Tuesday, May 26, 2009

Couchsurfing in Austin

Austin is incredible. This has been by far the best stop on my road trip. I arrived in Austin Friday, May 22nd after dropping Katy at the New Orleans airport and spending all day driving through Louisiana and Texas. I was unfortunate enough to hit rush-hour, Memorial Day traffic going through Houston and felt as though my car was going to get eaten up by all the giant SUVs, trucks, RVs and 18-wheelers that were speeding all around me. This drive made me miss the go-cart type driving in Boston – at least in Boston the cars are smaller and you can’t drive as fast (fast is a relative term.)

I felt a huge sense of relief driving into Austin. I almost can’t believe that this place exists in the middle of Texas. Locals refer to Austin as the blueberry of Texas because it is a little circle of ‘blue’ on the state’s political map. It is so liberal and alternative here and I feel right at home – I could definitely live here someday…

I drove over a beautiful river and traveled by cutesy shops in pursuit of my motel. Then, there it was in shimmering neon lights: The Austin Motel.

Please don’t ask me how I stumbled up on this place – but I promise you it was not intentional. I intended on couchsurfing during my entire stay but I wasn’t so lucky in finding a place to stay until Monday night. The Austin Motel location was sweet though – it is right in the heart of ‘soco’ which is a super hipster hangout. After I checked in and made sure there weren’t mirrors on the ceiling I set out on foot to explore the area.

My first full day in Austin and all the days to follow were spent with couchsurfers. The CS community is really strong in Austin and I lucked out in meeting and hanging with several cool locals. On this first day I met up with Dave (below) and we hiked around, went swimming and hit up a local BBQ joint where the portions were unbelievable.

That evening we went to a CS house party where I met Stephanie who invited me out boating the following day. Day two in Austin I went boating with her and a couple of her friends on Lake Travis - I couldn’t have asked for a better afternoon in the sun. We cruised around this gigantic lake and made a final destination stop in Devil’s Cove. Devil’s Cove was a fascinating place; there must have been hundreds of boats tied up to each other in various strands and thousands of people drinking on the boats, in the water and on pool floats. It felt like Spring Break…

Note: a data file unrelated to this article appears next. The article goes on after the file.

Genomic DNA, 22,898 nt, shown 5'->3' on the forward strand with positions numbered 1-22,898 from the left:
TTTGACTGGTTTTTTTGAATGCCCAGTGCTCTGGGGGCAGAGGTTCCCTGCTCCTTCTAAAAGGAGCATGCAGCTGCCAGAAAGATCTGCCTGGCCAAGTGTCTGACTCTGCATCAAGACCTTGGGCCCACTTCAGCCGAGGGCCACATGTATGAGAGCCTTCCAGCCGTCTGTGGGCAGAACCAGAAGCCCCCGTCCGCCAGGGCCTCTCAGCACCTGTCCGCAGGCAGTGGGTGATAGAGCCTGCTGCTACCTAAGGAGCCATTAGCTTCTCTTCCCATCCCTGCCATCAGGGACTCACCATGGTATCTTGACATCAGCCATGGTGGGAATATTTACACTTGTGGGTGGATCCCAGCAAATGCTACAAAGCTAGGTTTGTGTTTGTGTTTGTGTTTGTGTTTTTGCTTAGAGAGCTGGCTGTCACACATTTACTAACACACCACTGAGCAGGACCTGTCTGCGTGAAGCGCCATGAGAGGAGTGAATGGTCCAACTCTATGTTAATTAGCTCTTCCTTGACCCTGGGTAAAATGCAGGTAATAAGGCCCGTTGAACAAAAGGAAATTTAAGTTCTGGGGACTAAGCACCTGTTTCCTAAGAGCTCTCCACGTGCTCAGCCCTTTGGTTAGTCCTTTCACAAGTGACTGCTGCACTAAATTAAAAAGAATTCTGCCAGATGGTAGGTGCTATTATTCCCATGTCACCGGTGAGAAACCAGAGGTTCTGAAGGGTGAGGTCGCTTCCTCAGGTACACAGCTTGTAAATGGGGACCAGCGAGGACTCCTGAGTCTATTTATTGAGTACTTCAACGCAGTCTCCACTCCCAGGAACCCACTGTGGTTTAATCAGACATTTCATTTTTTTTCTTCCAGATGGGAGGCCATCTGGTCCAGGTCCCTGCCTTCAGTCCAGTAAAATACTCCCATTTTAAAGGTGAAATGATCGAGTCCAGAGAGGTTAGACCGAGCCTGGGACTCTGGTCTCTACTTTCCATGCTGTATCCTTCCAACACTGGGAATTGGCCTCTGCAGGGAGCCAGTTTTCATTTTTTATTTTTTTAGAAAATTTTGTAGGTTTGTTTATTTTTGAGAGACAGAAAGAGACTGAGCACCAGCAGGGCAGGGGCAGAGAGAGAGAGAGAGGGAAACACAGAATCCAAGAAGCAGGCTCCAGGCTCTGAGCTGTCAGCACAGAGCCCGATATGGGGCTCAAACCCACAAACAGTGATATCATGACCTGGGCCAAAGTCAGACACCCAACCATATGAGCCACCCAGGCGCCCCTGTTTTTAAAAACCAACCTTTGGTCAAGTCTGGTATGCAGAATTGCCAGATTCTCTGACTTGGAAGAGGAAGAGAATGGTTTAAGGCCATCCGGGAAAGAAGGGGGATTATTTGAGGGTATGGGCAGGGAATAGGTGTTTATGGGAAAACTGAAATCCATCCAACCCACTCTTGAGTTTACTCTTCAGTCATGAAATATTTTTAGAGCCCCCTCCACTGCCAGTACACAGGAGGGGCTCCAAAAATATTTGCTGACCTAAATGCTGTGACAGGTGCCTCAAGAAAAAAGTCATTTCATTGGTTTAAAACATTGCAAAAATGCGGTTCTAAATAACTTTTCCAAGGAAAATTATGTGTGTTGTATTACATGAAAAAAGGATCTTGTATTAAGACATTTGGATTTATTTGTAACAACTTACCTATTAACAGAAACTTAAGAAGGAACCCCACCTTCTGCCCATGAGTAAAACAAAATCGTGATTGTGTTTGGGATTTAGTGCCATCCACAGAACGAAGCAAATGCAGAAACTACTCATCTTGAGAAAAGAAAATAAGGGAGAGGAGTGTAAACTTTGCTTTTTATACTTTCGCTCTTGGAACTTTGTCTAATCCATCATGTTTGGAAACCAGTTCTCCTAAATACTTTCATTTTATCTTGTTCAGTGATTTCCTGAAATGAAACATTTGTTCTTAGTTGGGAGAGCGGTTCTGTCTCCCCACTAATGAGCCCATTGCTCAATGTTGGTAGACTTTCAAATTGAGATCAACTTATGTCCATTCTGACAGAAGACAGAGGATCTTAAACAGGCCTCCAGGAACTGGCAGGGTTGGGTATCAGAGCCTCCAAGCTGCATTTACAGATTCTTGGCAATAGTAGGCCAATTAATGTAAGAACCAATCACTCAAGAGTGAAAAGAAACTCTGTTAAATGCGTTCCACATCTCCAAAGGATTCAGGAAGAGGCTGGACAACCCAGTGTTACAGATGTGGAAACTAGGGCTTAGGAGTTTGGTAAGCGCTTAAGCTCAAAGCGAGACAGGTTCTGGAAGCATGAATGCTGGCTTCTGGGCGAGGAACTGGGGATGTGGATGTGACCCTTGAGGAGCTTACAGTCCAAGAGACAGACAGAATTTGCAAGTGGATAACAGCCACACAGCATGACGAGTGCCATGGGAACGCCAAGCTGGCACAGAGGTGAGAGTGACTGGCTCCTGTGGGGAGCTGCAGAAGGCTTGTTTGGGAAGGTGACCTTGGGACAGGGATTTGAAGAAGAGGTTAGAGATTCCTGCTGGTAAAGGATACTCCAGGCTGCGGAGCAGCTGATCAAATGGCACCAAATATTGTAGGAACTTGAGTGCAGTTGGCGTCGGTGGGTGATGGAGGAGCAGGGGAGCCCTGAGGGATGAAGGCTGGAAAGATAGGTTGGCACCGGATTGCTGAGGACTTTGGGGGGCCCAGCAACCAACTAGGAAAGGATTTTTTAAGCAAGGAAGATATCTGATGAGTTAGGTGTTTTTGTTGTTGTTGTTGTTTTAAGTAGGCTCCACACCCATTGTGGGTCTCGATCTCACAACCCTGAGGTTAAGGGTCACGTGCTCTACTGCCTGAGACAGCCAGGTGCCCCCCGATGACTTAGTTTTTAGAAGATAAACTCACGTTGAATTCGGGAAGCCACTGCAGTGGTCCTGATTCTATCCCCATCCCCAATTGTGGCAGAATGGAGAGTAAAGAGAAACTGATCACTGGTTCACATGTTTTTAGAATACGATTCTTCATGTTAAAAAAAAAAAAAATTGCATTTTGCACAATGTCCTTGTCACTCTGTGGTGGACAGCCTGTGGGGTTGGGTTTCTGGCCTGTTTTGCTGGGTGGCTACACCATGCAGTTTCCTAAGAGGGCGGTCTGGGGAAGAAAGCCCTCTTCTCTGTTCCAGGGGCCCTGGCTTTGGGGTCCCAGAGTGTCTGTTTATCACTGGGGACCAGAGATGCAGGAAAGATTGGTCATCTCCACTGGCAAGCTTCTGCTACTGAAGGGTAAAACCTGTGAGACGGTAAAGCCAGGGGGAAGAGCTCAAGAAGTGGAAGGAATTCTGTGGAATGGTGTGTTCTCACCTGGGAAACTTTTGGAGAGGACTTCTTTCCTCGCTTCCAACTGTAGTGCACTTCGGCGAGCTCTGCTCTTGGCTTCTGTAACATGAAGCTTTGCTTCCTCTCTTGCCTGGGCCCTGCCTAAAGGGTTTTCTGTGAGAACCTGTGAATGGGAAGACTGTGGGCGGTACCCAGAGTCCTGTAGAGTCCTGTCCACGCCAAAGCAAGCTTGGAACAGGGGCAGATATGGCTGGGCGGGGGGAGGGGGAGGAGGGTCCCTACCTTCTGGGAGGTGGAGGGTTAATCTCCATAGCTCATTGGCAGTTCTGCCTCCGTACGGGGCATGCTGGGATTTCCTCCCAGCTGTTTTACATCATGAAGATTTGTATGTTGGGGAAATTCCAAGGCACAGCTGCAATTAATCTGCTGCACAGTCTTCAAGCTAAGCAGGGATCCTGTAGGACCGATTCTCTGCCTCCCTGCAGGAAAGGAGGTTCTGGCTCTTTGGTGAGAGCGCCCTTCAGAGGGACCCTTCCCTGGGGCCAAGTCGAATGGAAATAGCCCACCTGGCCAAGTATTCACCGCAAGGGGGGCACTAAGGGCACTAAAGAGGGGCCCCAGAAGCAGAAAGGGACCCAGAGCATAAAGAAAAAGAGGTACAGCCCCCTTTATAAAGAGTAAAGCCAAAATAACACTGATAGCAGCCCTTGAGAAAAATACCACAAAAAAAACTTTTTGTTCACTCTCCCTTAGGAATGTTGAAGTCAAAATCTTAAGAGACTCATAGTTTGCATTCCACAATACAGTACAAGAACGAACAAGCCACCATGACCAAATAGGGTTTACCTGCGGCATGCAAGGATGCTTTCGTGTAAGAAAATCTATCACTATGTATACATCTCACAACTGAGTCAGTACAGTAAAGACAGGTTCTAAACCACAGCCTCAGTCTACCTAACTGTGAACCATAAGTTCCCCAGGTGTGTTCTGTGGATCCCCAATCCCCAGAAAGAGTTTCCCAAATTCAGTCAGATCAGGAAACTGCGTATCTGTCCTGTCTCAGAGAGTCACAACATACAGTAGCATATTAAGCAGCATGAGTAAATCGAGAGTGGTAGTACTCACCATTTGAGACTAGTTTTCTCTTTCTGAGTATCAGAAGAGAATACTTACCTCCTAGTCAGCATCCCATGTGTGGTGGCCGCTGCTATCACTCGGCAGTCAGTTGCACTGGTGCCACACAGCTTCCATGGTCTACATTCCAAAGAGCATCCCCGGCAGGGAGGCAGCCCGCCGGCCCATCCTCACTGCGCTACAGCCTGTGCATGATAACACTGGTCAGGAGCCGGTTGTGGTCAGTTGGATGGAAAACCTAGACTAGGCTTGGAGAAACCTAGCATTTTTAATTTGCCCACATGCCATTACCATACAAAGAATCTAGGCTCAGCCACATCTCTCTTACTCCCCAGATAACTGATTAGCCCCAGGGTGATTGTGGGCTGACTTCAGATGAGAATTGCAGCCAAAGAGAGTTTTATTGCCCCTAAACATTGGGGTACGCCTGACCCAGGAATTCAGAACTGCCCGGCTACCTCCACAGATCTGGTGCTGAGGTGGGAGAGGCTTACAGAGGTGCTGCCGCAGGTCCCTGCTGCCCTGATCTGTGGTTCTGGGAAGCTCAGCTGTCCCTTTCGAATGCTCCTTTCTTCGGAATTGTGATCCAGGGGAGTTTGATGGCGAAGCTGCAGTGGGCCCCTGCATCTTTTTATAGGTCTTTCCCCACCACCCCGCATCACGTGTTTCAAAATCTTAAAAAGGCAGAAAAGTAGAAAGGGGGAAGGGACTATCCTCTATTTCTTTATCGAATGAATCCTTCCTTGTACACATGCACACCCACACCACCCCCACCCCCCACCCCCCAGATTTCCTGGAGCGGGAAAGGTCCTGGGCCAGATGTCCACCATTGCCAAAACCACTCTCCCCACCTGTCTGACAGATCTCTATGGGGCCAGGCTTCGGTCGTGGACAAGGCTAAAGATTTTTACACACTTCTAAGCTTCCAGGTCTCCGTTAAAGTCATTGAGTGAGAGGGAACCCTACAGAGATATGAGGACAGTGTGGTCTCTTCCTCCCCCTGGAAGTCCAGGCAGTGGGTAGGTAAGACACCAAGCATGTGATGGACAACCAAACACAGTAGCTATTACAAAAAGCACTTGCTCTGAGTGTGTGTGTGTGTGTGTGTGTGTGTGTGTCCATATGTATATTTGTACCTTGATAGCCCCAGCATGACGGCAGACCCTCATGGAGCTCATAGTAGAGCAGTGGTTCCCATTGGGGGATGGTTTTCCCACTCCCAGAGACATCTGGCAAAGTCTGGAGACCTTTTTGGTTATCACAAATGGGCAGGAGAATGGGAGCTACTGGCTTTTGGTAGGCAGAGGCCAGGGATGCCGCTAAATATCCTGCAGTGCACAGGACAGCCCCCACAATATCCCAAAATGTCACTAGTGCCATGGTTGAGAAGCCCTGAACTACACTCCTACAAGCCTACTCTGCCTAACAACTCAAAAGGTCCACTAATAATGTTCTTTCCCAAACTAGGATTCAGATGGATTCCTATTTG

After all this amazing time spent with locals I decided it was time to do some of my own city exploring and the following day I took off on foot: I walked to the Capitol and experienced a “Secede Texas” protest; I resisted buying tons of cute stuff at local boutiques; I watched triathlon competitors race on their bikes thru the city; I walked along the river; I met up with another CSer at a backyard BBQ party; I watched an insane amount of bats fly out from underneath a bridge (below); and later in the evening I met up with yet another CSer who hosted me for the night.

Today is my last full day in Austin and I’ve been having a great time hanging out with my CS host, Bethany. Earlier today we hung out at to Barton Springs (a natural spring.) Later tonight we’re headed out for tacos and then she’s going to cut my hair…

It’s really sad to be leaving Austin as I’ve truly felt at home here, but alas it is time to move onto my next destination: New Mexico.


  1. Did you notice all the nice wildflowers by the roads? I used to live there in the late 1950s. I remember watching incredible thunderstorms from inside the garage, and tricycle racing with my brothers on the driveway. My Dad grew up in Austin and my grandmother lived at 1903 Kenwood Dr. What a nice place! Thanks for the commentary. Steve

  2. I have noticed all the roadside wildflowers - so beautiful. When I first saw them all I thought for sure that they weren't wild. Luckily the weather has been nice and sunny since I've been here - did you happen to read my blog on my first camping experience - I experienced a crazy thunderstorm in the Shenandoah! The sky is so much bigger once you leave the cities of the Northeast.